Next, Acrimony looked to Will. “I take it you’re a Lodestone?”

    “Will Loder,” the young man explained, “but I’m trying to escape the whole Lodestone mantle. I’ve been going by ‘Dipole’.”

    Acrimony nodded. “I’m well versed in what Magnus can do. Are there any variations in your repertoire? Things you can do that he can’t, or things he can that you can’t?”

    “As far as I know, we’re pretty similar. I don’t split into two people, though.”

    Rick let out a chortle. “Neither does Magnus.”

    Ignoring the youth, Acrimony turned to the next boy in line. “Magnus called you Tide Junior?”

    “I prefer ‘Torrent’,” John said, “but… Mister Loder had some problems with my fuggin’ cousin.”

    Not only was he Peter’s cousin, but there was bad blood between them. Acrimony made a mental note to not mention that Peter had been a member of the Affiliation. “Back at the school, I saw you keep Hourglass in check with hydrokinesis…” He saw John’s eyes light up at the compliment. “…but you never changed forms.”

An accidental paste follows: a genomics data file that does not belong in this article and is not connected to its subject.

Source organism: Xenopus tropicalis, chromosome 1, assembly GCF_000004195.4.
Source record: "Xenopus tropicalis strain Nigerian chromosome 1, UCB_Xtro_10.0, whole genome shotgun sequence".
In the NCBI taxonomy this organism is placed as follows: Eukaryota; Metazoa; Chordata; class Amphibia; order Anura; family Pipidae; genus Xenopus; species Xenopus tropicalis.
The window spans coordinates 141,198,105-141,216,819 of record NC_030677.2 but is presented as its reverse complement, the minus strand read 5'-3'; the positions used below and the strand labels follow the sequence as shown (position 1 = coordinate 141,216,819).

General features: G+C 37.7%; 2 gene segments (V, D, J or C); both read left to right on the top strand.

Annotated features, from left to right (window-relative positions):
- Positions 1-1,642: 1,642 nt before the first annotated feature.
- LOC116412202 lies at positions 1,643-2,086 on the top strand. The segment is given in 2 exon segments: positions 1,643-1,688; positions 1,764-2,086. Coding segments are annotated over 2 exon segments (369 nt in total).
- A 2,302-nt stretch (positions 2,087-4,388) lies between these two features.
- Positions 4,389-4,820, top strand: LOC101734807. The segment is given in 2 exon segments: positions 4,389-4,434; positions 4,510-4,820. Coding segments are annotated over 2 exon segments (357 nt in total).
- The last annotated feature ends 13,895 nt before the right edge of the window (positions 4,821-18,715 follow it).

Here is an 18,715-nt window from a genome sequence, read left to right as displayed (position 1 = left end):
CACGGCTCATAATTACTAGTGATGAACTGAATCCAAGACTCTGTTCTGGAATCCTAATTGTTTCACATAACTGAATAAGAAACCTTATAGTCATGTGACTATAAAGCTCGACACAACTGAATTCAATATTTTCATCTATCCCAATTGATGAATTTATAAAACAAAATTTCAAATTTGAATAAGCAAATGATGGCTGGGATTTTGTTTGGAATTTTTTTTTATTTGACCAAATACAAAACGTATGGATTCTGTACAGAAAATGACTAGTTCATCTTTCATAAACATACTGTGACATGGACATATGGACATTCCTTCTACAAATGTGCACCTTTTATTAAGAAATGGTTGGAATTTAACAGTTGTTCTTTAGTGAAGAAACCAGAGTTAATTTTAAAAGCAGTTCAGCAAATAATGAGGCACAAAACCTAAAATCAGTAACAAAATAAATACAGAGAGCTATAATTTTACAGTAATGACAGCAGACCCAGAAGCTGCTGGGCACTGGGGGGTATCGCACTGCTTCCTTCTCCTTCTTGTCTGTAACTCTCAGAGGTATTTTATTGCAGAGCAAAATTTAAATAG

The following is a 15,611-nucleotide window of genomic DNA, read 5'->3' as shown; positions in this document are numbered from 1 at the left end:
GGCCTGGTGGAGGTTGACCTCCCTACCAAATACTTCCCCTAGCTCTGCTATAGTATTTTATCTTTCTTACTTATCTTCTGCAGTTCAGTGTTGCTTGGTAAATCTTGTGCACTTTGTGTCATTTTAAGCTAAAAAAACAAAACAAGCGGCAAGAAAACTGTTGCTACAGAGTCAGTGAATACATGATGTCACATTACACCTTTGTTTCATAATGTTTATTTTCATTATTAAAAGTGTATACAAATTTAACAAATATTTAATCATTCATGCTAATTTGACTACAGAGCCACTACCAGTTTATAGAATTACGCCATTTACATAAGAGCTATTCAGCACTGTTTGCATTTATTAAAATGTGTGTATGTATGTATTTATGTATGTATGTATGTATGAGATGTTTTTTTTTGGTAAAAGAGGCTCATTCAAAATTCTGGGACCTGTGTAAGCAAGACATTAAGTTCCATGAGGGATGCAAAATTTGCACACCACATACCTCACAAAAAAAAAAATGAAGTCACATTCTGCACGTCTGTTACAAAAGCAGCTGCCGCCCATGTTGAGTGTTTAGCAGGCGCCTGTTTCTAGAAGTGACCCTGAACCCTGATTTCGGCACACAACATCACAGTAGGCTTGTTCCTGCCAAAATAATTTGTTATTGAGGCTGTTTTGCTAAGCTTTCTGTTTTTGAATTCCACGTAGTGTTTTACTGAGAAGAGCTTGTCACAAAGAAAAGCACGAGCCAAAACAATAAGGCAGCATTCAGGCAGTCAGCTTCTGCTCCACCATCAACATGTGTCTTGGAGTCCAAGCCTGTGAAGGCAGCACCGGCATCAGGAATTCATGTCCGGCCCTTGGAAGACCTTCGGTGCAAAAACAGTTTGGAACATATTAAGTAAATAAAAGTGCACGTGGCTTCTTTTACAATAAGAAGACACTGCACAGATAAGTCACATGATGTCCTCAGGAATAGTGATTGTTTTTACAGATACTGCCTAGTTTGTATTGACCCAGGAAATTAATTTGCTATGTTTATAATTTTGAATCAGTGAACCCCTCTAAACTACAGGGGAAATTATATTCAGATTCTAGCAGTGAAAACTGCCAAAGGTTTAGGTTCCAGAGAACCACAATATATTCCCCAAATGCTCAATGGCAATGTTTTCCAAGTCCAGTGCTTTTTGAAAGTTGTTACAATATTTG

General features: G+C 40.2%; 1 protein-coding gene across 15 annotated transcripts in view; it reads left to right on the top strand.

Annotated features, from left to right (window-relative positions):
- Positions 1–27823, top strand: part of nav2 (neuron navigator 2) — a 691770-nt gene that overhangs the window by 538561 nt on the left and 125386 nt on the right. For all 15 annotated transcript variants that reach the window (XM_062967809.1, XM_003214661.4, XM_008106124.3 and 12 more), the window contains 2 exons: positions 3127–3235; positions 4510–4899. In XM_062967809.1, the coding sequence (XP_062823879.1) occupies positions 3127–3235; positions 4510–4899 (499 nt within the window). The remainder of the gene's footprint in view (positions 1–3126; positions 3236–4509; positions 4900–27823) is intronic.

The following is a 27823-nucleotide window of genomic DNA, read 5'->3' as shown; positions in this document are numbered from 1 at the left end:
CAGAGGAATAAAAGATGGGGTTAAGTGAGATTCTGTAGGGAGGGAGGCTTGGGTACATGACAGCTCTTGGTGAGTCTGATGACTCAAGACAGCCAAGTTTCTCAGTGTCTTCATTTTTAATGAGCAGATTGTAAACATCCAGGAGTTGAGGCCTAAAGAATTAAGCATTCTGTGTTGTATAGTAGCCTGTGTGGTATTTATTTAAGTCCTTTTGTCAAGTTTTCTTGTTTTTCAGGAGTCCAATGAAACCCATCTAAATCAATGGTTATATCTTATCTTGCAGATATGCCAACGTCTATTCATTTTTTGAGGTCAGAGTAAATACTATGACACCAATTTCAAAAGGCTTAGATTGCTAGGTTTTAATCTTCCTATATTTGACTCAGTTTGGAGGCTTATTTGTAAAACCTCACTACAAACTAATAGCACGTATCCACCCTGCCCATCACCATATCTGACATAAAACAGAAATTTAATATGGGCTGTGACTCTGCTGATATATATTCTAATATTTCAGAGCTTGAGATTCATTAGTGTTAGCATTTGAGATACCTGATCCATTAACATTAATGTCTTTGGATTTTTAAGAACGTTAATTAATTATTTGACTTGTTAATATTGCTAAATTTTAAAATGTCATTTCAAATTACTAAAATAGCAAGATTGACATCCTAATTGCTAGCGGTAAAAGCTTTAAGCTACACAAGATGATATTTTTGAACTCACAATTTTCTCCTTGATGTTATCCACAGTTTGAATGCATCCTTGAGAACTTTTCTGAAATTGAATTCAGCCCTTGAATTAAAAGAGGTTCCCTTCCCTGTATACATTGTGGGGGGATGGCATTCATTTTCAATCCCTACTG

“Pretty good reason for that,” John explained. “I can’t do it.” He gestured to his body then. “What you see is what you get. I can control water, but I can’t turn into it like Pete.”

    “It always seemed to me that there were several applications of his abilities that your cousin never really tried for. What can you do with your powers?”

    Much like Rick, John felt it would be better to show the Affiliation’s leader what he was capable of. He took the water bottle hanging from his belt and unscrewed the cap. Immediately, Acrimony stopped him. “You’re dead,” he said. “You were ambushed, and it took you too long to get to water, and now you’re dead. We need to find a faster way for you to open that bottle.”

    Disappointment shone on John’s face. From the way that he carried himself, it was obvious that he was a confident young man. He had swelled at the earlier compliment: he beamed with pride at the thought that he had gone toe-to-toe with a Vindicator. The notion that he had failed, however, seemed to cut him deep.